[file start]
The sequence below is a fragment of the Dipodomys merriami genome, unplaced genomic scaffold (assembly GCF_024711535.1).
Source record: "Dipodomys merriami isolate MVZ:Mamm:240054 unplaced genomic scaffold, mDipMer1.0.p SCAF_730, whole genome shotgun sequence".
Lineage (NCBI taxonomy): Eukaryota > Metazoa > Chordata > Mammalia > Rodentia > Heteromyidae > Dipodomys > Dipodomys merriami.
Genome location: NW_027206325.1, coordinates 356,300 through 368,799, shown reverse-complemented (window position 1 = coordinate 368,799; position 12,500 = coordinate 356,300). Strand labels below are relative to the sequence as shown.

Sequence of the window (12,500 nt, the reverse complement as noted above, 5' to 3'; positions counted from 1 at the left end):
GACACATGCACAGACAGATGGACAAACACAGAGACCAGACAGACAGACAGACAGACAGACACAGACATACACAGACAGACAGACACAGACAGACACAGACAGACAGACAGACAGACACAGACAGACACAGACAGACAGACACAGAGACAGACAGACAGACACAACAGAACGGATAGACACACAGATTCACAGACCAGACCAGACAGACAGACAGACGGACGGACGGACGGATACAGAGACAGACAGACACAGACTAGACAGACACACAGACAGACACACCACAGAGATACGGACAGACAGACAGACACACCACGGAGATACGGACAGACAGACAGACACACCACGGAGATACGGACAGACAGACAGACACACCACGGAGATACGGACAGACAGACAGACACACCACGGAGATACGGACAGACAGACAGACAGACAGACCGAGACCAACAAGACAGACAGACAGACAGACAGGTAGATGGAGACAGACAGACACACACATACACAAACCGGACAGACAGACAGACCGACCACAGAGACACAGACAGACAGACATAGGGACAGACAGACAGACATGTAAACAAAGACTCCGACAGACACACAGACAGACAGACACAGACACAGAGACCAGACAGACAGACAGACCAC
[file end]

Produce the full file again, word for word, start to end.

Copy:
The sequence below is a fragment of the Dipodomys merriami genome, unplaced genomic scaffold (assembly GCF_024711535.1).
Source record: "Dipodomys merriami isolate MVZ:Mamm:240054 unplaced genomic scaffold, mDipMer1.0.p SCAF_730, whole genome shotgun sequence".
Lineage (NCBI taxonomy): Eukaryota > Metazoa > Chordata > Mammalia > Rodentia > Heteromyidae > Dipodomys > Dipodomys merriami.
Genome location: NW_027206325.1, coordinates 356,300 through 368,799, shown reverse-complemented (window position 1 = coordinate 368,799; position 12,500 = coordinate 356,300). Strand labels below are relative to the sequence as shown.

Sequence of the window (12,500 nt, the reverse complement as noted above, 5' to 3'; positions counted from 1 at the left end):
GACACATGCACAGACAGATGGACAAACACAGAGACCAGACAGACAGACAGACAGACAGACACAGACATACACAGACAGACAGACACAGACAGACACAGACAGACAGACAGACAGACACAGACAGACACAGACAGACAGACACAGAGACAGACAGACAGACACAACAGAACGGATAGACACACAGATTCACAGACCAGACCAGACAGACAGACAGACGGACGGACGGACGGATACAGAGACAGACAGACACAGACTAGACAGACACACAGACAGACACACCACAGAGATACGGACAGACAGACAGACACACCACGGAGATACGGACAGACAGACAGACACACCACGGAGATACGGACAGACAGACAGACACACCACGGAGATACGGACAGACAGACAGACACACCACGGAGATACGGACAGACAGACAGACAGACAGACCGAGACCAACAAGACAGACAGACAGACAGACAGGTAGATGGAGACAGACAGACACACACATACACAAACCGGACAGACAGACAGACCGACCACAGAGACACAGACAGACAGACATAGGGACAGACAGACAGACATGTAAACAAAGACTCCGACAGACACACAGACAGACAGACACAGACACAGAGACCAGACAGACAGACAGACCAC